Digging deeper into FWO's Atkins Freight Services case

By: Rob McKay


Disagreements on award coverage and family dispute mark background to dispute

 

The Fair Work Ombudsman’s dispute with Atkins Freight Services over driver underpayments may hinge on something as seemingly small as a possible Australian Company Number (ACN) error.

If so, it is anything but minor and, though under appeal, the South Australian Industrial Relations Court (SAIRC) has costed whole problem for managing director Ian Atkins’ mid-sized trucking firm at just shy of $500,000.

The case attracted little attention, even when the initial ruling came down last August, but hit headlines when the Fair Work Ombudsman (FWO) highlighted the fine and various costs, which the court on July 1 totalled at $467,000 for contraventions between January 2007 to 31 December 2009.

At issue is whether eight drivers for Atkins Freight Services, founded in 2000, were covered by the Road Transport (Long Distance Operations) Award (LDD Award) or the Transport Workers (Oil Distribution) Award that had been in effect under a separate company, Atkins Fuels.

Focusing on the legal issues at stake, industrial magistrate Michael Ardlie saw the status of the awards as the nub of the matter but touched on aspects that may give rise to concerns about deeper issues.

"This was not an industry base award but a respondency based award," Ardlie states in his costs and penalty decision.

"Such awards do not exist in the industry anymore.

"In terms of what is required by way of deterrence it is quite clear that the respondent took the view, having been advised by an industrial advisor, that he should pay his employees under the LDD Award.

"The respondent should have checked to see whether he was a respondent to the Award but did not do so.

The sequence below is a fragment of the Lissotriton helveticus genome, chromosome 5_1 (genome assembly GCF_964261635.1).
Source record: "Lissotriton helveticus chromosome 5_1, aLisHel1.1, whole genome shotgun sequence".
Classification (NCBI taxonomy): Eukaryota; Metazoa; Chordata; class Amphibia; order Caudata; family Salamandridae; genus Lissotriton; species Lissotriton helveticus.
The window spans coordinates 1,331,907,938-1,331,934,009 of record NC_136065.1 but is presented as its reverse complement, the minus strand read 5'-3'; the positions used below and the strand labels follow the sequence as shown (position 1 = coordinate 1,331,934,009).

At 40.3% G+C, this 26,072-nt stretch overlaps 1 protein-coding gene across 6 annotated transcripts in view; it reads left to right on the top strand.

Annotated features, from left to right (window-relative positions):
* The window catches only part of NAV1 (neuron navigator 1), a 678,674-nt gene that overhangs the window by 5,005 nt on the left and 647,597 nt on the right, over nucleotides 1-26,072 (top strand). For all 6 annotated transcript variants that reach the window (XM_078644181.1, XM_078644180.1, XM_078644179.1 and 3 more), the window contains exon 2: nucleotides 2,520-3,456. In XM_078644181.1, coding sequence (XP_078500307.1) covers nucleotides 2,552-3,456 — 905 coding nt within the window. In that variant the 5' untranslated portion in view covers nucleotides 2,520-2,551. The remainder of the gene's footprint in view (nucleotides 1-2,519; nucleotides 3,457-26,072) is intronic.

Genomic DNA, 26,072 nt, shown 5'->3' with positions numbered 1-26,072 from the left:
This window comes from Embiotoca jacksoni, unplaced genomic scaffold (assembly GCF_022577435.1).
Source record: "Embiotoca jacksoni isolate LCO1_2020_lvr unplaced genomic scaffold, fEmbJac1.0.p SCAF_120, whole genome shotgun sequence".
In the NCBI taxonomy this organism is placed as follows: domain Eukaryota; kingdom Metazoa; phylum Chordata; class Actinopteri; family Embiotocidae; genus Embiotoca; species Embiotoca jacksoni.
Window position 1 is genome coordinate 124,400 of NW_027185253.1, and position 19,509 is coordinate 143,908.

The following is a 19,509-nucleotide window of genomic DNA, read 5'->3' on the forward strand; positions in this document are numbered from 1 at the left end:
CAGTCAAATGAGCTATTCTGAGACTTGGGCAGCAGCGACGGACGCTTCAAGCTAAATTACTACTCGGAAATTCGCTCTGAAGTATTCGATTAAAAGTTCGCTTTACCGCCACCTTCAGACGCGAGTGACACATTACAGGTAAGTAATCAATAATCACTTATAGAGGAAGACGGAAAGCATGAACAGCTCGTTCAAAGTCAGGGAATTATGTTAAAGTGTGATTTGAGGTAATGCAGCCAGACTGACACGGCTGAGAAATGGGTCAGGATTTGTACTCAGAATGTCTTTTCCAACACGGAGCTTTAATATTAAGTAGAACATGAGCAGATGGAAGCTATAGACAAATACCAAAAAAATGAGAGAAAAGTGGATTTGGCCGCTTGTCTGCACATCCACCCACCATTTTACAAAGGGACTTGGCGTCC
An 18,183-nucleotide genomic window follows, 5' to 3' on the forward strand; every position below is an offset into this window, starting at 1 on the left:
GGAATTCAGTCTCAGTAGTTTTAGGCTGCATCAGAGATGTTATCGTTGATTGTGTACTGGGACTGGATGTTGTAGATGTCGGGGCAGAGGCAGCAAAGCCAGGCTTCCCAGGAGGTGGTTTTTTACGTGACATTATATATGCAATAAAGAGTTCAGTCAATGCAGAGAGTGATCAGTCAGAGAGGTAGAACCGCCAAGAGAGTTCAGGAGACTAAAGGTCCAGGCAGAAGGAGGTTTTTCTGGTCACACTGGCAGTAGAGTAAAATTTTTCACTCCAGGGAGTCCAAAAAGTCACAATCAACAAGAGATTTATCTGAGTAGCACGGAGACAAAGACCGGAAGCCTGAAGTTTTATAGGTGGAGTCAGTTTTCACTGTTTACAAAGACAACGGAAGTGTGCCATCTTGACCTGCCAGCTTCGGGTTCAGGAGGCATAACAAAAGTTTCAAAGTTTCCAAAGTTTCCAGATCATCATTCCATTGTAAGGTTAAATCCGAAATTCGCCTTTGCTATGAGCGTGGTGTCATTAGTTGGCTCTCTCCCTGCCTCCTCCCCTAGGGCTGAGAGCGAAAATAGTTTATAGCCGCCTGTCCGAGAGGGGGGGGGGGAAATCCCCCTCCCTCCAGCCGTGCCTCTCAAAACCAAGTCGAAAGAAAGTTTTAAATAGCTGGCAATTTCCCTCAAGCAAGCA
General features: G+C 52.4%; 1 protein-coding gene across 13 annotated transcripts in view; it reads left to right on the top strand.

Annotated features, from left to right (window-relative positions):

"The Court should take into account the fact that the respondent received erroneous advice from the relevant Industrial Association, this matter being a matter that is relevant to mitigation.

"The crux of the offending is that Mr [Ian] Atkins omitted, to appreciate the need to and to take the step of, making his business a respondent to the LDD Award."

At one stage, Atkins Freight Services had sought to argue that ACN point but the costs finding states: "The argument was wrong in law because the respondent held the same ACN since its establishment on or about 9 May 1983 and the relevant sections of the Corporations Law stated that altering the name of a company does not create a new legal entity of affect its rights or obligations."

According to Atkins Freight Services, it had been unaware of this linking, or roping in, of awards until 2010 and the Australian Industrial Relations Commission had erred in becoming involved as there had been no dispute as it had had no employees until 1997.

However, "information was obtained that indicated the respondent did employ persons during the industrial dispute period for the 1995 roping in award one of whom Atkins’ brother, Darryl Atkins".

This family aspect and interaction between the employment authorities and Atkins Freight Services came together in 2010 with an unsuccessful Fair Work Australia application by Darryl Atkins, who is not one of the eight drivers in this case, before Fair Work Australia senior deputy president Anne Harrison involving the clash of awards and deputy president Karen Bartel’s approval of Atkins Freight Services’ Long Distance DriversEnterprise Agreement.

With the case still before the courts, it is understood Atkins Freight Services is reticent about commentary on the case.

And an FWO spokesperson tells Owner//Driver: "At the moment we are limiting our public comments on this matter to the media release we have issued, noting that the company is currently appealing the Court’s finding that it has contravened workplace laws."

The outcome will be of serious moment, not just for Atkins Freight Services, but for the South Australian Road Transport Association (SARTA), which has advised the company, and the FWO’s approach, which the company and SARTA have challenged.

Ardlie notes that the company was a ‘first-offender’, there was "not a deliberate attempt to seek to avoid the statutory obligations or award obligations" and that, despite the FWO’s position, the company was entitled to raise defences in arguable matters "in fact and law".

 

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